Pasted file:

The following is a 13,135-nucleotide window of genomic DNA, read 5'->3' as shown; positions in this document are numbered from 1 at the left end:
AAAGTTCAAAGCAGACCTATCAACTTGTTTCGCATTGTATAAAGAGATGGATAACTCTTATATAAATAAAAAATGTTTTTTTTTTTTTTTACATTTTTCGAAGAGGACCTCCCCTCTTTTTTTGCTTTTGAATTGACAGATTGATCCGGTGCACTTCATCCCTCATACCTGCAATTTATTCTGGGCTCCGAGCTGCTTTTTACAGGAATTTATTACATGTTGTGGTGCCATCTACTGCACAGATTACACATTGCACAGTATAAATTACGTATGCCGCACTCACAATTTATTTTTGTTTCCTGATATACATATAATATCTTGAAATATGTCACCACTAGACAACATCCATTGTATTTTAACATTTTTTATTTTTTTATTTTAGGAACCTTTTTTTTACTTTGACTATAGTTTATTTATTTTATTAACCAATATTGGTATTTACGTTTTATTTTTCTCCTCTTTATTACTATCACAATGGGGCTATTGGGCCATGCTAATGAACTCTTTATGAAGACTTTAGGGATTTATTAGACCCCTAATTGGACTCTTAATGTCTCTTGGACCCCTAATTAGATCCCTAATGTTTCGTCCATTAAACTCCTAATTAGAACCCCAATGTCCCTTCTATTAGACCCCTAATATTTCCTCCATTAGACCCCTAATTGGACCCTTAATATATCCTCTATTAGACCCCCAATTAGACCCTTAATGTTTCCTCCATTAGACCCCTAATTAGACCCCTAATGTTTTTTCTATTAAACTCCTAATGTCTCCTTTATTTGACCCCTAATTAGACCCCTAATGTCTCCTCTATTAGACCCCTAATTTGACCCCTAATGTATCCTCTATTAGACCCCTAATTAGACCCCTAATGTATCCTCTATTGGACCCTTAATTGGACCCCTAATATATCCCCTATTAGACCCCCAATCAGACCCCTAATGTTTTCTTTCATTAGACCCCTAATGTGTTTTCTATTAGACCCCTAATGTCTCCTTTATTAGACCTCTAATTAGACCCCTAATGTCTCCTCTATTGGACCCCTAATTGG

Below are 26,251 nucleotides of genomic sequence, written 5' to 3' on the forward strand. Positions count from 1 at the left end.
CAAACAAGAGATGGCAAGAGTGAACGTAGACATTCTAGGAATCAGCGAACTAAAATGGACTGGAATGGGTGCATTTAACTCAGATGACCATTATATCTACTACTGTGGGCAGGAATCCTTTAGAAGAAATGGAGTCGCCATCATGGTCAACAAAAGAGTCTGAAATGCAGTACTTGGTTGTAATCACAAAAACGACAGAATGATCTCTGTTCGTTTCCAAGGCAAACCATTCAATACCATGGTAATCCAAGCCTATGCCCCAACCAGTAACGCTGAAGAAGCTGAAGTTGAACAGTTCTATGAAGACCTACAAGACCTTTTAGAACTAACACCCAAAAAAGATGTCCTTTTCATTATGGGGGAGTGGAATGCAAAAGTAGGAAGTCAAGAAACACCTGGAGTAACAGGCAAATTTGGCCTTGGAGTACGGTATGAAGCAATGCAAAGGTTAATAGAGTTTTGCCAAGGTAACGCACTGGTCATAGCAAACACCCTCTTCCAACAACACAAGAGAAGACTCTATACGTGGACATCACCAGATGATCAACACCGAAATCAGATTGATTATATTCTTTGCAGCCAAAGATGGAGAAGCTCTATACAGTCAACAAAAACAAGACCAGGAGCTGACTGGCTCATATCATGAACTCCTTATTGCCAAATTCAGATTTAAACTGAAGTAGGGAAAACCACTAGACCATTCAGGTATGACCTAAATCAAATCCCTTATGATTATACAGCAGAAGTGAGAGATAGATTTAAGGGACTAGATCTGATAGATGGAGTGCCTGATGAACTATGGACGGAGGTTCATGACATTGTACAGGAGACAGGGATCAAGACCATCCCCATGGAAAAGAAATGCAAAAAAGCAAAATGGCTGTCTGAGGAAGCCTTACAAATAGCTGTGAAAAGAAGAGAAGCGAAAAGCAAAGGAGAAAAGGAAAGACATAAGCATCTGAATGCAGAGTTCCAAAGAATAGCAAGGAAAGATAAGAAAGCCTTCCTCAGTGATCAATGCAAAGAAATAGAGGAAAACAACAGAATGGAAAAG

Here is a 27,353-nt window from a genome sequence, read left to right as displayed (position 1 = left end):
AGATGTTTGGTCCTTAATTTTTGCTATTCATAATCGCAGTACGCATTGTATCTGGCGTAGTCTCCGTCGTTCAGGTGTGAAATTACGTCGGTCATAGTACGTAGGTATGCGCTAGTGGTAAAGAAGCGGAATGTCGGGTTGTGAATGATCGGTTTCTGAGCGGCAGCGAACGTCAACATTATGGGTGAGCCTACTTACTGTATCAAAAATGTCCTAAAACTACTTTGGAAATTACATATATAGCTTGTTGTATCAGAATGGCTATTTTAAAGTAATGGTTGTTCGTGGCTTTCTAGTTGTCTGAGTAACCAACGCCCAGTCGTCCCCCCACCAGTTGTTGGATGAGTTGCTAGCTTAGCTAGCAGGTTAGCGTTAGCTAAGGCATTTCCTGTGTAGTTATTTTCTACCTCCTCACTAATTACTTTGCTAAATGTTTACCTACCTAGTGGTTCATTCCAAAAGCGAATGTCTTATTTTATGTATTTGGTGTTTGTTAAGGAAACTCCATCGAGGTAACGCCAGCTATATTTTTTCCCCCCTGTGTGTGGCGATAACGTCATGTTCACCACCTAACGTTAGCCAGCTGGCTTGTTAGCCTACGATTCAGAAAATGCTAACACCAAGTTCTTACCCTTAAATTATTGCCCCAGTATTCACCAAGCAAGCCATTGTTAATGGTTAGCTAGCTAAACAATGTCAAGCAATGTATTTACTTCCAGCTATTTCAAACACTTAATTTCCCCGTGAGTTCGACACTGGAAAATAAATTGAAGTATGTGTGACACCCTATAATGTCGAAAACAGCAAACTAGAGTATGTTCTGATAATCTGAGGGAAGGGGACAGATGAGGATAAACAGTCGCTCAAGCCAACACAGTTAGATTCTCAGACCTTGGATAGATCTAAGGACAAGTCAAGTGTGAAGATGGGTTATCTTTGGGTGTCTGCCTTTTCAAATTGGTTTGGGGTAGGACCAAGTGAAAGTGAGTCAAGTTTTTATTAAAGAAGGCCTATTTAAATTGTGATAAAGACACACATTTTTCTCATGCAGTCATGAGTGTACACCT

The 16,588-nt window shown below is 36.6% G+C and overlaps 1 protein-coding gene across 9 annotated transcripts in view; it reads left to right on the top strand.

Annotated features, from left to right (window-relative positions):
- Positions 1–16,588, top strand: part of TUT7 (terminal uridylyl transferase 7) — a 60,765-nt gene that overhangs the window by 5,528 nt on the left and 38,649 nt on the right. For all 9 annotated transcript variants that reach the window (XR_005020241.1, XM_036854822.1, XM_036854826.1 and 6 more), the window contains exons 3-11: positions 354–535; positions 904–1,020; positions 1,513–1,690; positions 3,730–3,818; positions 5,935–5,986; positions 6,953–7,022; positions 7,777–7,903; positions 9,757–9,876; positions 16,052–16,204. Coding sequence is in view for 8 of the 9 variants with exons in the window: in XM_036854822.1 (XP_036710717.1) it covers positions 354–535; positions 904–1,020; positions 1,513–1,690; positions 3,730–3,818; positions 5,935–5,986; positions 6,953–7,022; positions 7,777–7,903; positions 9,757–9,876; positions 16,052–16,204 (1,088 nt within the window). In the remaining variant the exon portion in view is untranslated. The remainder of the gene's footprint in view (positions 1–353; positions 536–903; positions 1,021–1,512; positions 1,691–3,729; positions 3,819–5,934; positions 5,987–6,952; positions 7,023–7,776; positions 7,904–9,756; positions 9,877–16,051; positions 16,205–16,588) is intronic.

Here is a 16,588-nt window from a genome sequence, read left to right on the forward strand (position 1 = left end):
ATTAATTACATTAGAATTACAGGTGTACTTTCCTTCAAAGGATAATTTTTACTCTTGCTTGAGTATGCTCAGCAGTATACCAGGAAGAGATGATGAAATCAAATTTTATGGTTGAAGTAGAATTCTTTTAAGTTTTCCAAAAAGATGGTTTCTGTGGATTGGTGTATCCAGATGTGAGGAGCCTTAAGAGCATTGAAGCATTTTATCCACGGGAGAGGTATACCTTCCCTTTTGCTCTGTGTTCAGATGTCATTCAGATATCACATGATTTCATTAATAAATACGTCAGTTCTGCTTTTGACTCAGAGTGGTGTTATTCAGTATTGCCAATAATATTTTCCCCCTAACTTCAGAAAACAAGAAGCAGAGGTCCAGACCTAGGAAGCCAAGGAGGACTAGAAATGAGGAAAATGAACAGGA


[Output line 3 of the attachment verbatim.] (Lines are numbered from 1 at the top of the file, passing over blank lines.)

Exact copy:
Below are 26,251 nucleotides of genomic sequence, written 5' to 3' on the forward strand. Positions count from 1 at the left end.